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Black Pepsi sales rep accuses company of overlooking his talent due to his looks


A black PepsiCo employee has accused the food and beverage giant of perpetuating a culture of systemic racism in the workplace by only embracing African American staff that ‘fit in the right box’ and ‘look a certain way.’ 

Sales representative Lindell Forsythe, 40, penned a blistering resignation letter to company CEO Ramon Laguarta last week, citing discrimination as the reason behind his decision to leave his post at PepsiCo’s South Carolina facility after 14 years. 

In the four-page memo, Forsythe – who won multiple corporate awards for his sales achievements at the company over the years – claimed he was nonetheless ever quite able to climb the ranks because he was a ‘6ft 4in, 270lb, African American with dreadlocks and tattoos.’ 

The longtime employee has also accused the multinational corporation – with brands including Pepsi, Gatorade, Doritos and Cheetos – of taking his idea for a successful Mountain Dew campaign and giving him no recognition for it.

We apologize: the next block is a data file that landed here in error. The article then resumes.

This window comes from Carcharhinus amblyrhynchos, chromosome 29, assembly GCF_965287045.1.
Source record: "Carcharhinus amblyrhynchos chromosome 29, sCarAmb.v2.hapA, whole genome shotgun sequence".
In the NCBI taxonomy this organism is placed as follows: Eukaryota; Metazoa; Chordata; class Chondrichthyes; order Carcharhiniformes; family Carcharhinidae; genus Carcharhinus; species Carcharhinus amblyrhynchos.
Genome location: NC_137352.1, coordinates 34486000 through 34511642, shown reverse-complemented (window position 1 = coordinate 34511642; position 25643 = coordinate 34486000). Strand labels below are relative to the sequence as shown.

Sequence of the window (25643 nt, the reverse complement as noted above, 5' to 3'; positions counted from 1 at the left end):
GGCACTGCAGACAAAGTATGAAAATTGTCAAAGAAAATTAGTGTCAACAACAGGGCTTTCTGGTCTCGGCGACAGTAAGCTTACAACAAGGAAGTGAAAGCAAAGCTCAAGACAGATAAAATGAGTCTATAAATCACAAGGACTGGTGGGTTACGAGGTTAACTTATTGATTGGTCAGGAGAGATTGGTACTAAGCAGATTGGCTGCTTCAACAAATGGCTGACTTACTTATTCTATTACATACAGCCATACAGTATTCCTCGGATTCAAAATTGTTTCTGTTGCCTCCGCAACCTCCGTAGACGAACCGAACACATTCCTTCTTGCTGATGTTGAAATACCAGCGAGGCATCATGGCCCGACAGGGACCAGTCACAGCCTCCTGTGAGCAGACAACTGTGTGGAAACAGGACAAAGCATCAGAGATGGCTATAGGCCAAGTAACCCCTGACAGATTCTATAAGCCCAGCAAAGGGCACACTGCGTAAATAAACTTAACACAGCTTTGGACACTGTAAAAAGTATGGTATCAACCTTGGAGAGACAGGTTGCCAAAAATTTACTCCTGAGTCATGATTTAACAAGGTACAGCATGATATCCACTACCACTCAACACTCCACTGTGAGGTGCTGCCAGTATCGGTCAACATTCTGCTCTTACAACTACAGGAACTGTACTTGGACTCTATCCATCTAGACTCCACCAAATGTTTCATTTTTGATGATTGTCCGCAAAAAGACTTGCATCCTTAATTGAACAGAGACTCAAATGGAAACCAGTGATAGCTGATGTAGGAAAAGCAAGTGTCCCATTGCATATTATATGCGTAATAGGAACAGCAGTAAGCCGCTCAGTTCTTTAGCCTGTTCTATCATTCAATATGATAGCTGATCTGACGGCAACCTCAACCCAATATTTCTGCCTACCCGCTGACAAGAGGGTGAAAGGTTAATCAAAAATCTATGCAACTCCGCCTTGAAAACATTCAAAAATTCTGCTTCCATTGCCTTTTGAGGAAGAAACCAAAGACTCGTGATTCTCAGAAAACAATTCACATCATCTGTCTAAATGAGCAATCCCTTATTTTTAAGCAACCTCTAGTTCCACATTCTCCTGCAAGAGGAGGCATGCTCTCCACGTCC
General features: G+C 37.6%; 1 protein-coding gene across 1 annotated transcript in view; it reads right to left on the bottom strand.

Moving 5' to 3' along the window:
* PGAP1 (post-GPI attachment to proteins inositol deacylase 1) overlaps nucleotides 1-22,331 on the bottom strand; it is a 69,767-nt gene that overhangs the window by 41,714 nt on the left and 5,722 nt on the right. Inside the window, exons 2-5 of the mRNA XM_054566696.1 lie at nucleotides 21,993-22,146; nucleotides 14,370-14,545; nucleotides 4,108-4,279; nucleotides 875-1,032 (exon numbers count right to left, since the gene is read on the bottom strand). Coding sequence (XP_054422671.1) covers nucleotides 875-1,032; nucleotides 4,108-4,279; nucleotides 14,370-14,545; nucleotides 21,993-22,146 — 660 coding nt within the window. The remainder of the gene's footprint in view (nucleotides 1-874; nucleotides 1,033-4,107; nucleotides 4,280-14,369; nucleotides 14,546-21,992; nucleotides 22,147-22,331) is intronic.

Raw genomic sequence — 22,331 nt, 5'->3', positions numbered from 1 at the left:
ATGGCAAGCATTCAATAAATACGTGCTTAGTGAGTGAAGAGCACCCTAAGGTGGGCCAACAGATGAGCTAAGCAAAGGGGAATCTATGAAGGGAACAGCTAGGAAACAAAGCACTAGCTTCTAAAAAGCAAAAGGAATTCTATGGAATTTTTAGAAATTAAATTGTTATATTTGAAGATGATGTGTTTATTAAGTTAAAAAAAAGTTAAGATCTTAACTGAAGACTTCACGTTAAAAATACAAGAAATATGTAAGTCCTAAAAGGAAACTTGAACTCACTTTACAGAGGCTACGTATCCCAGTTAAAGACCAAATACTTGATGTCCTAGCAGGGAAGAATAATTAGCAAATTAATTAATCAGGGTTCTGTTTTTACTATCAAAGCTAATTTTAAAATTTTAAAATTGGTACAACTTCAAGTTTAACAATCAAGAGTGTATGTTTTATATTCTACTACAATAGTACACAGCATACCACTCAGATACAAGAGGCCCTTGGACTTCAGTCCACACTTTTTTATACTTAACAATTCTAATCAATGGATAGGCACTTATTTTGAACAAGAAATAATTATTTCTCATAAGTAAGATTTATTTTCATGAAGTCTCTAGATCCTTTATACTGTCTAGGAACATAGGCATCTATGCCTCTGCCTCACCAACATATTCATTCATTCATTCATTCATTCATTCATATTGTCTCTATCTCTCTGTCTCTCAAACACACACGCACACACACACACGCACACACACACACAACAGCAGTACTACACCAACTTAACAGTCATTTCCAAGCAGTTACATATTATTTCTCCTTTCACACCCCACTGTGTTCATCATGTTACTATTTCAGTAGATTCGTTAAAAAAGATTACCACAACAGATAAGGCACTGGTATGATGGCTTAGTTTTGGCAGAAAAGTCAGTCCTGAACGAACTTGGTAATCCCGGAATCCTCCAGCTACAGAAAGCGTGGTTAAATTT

He further alleges that a PepsiCo executive shot down his suggestion for a Pepsi campaign with Historically Black Colleges and Universities (HBCUs) because it would potentially ‘isolate’ ‘Predominantly White Institutions (PWIs).’ 

Lindell Forsythe, 40, of Summerville, South Carolina, spoke to DailyMail.com about his decision to resign from PepsiCo this week after 14 years. He is pictured with his daughter Maliyah

The ex-employee, who won multiple corporate awards at company over the years - claimed he was ultimately never able to climb up the ranks despite his talent and achievements because he was a '6ft 4in, 270lb, African American with dreadlocks and tattoos'